Commercial preparations of human chorionic gonadotropin (HCG), a hormone secreted in abundant quantities during the first trimester of pregnancy, inhibit the growth of Kaposi's sarcoma (KS) in immunodeficient mice as well as in test tube cell cultures. HCG also attenuates human KS lesions when administered either locally or systemically. Recently, studies have shown antiviral effects in SIV-infected monkeys and transgenic mice containing certain HIV genes.
The source of these inhibitory effects has been controversial. The active molecule could be the beta subunit of HCG, which is a protein made up of alpha and beta subunits. Alternatively, the ameliorating effects might stem from one of the other proteins present in commercial HCG preparations. (These products are extracts from the urine of pregnant women.) A report analyzing the antiviral effect of two such enzymes has just been published (S. Lee-Huang et al., Proc Natl Acad Sci U S A. 1999 Mar 16;96(6):2678-81).
The authors fractionated commercial HCG, separating out proteins and HCG subunits on the basis of charge and size. They then characterized the amino acid sequences of the collected fractions. The isolated proteins comprised the following: urinary beta-core HCG (a degradation product from the subunit), human RNase U, urinary lysozyme C. Human RNase A exists as part of the HCG beta-core and was difficult to purify.
When the authors screened these proteins for anti-HIV activity in cell lines chronically infected with HIV-1, there were a few surprises. beta-core HCG did not reduce production of the HIV core protein (p24), whereas the isolated lysozyme C and RNase U reduced p24 production by up to seven-fold in a concentration-dependent manner. Bovine pancreatic RNase A showed similar activity, as did lysozymes from human milk, human neutrophils and chicken egg whites.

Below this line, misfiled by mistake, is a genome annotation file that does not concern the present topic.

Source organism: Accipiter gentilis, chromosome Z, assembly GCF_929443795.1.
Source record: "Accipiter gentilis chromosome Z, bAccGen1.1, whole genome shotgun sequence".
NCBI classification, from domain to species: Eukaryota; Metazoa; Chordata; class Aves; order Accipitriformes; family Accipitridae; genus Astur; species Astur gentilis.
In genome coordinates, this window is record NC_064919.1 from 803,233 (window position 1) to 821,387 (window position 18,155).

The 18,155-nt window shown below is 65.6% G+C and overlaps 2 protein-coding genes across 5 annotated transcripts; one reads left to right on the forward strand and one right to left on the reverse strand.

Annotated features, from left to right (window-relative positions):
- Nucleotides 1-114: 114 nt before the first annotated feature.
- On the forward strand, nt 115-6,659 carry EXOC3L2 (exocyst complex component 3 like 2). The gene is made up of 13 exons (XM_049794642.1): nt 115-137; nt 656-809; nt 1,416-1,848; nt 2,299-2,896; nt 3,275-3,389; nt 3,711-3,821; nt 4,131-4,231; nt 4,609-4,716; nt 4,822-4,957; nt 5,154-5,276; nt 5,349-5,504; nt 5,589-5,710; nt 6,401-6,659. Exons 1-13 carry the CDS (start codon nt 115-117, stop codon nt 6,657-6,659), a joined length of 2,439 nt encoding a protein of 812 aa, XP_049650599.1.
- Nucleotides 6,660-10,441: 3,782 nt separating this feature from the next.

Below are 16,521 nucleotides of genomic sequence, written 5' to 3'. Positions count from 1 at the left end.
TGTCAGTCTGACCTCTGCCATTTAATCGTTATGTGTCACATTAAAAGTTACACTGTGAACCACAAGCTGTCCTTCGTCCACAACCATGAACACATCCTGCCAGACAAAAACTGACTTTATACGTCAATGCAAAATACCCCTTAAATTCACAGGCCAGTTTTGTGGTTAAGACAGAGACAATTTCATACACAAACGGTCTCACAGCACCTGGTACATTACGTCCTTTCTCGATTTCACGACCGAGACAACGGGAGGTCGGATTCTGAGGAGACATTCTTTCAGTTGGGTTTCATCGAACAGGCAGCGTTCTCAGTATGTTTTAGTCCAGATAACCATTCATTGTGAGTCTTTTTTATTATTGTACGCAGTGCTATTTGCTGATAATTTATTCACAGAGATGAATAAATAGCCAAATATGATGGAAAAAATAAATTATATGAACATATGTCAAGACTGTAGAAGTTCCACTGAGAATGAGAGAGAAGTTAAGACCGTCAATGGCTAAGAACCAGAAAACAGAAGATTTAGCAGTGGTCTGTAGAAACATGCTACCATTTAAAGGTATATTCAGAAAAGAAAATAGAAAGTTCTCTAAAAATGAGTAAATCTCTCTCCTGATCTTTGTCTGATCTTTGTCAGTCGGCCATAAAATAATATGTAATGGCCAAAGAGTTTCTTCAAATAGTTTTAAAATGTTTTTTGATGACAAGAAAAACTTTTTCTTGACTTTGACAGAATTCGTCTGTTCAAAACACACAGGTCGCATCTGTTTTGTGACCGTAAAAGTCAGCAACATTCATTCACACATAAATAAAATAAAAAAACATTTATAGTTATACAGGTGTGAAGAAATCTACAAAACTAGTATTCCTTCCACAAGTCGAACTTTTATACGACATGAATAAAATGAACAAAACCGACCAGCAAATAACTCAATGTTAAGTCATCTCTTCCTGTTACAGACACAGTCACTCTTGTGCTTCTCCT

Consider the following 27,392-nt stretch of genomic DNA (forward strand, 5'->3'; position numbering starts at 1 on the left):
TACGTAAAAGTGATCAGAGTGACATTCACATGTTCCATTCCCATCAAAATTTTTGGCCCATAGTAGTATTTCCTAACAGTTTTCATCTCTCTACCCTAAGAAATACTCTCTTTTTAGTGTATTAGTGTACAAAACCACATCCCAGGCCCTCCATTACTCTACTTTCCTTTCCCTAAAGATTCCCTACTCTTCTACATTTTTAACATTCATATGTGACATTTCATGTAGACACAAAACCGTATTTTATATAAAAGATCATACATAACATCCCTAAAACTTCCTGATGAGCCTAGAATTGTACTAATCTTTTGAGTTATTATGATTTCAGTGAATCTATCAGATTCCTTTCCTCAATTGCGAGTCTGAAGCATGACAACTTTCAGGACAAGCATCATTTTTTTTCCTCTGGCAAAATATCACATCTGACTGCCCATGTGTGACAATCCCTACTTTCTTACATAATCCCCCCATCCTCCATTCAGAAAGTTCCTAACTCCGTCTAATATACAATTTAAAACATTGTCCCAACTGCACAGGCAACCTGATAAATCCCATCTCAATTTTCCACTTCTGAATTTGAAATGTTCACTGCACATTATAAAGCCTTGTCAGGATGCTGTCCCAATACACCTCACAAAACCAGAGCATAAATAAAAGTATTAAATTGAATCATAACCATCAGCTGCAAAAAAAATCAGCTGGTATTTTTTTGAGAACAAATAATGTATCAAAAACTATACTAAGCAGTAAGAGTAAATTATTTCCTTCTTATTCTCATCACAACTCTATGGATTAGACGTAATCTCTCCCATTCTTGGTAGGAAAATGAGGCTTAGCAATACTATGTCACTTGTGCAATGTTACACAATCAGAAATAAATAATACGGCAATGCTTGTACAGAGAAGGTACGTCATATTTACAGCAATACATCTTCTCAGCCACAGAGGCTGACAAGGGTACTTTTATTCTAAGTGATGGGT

RNases typically break up RNA (ribonucleic acid) in cells, whereas lysozymes attack the complex sugars (polysaccharides) in bacteria cell membranes. The authors tested whether the purified HCG-associated proteins performed in this fashion. When total cellular RNA from HIV-1 infected lymphocytes was incubated with individual protein fractions and the products run on an RNA separating gel, the human RNase U fraction, but not the HCG beta-core, degraded the RNA. Likewise, the isolated human lysozyme C lysed the bacteria Micrococcus lysodeikticus.
These anti-HIV proteins are comparable in molecular weight to active agents isolated from HCG preparations, but not further identified, in previous studies by the University of Maryland Institute of Human Virology led by Robert Gallo. (See Y. Lunardi-Iskandar et al., Nat Med. 1998 Apr;4(4):428-34). Since they occur naturally and are not toxic to cell cultures at the doses tested, they may be keys to new and safer strategies for treating HIV infection.
In an interview, Dr. Gallo noted that several research teams in the past year have tried to identify the active antiviral agents in HCG preparations. He said, for example, that the molecules identified by a research group from New York University "might have an anti-HIV effect, but they're not what we are looking for." The so-called HAF, or HCG-associated factor, that his lab previously isolated has now been identified, and a report on its characteristics will be written later this year. The natural function of that molecule seems related to early fetal development and the killing of superfluous cells.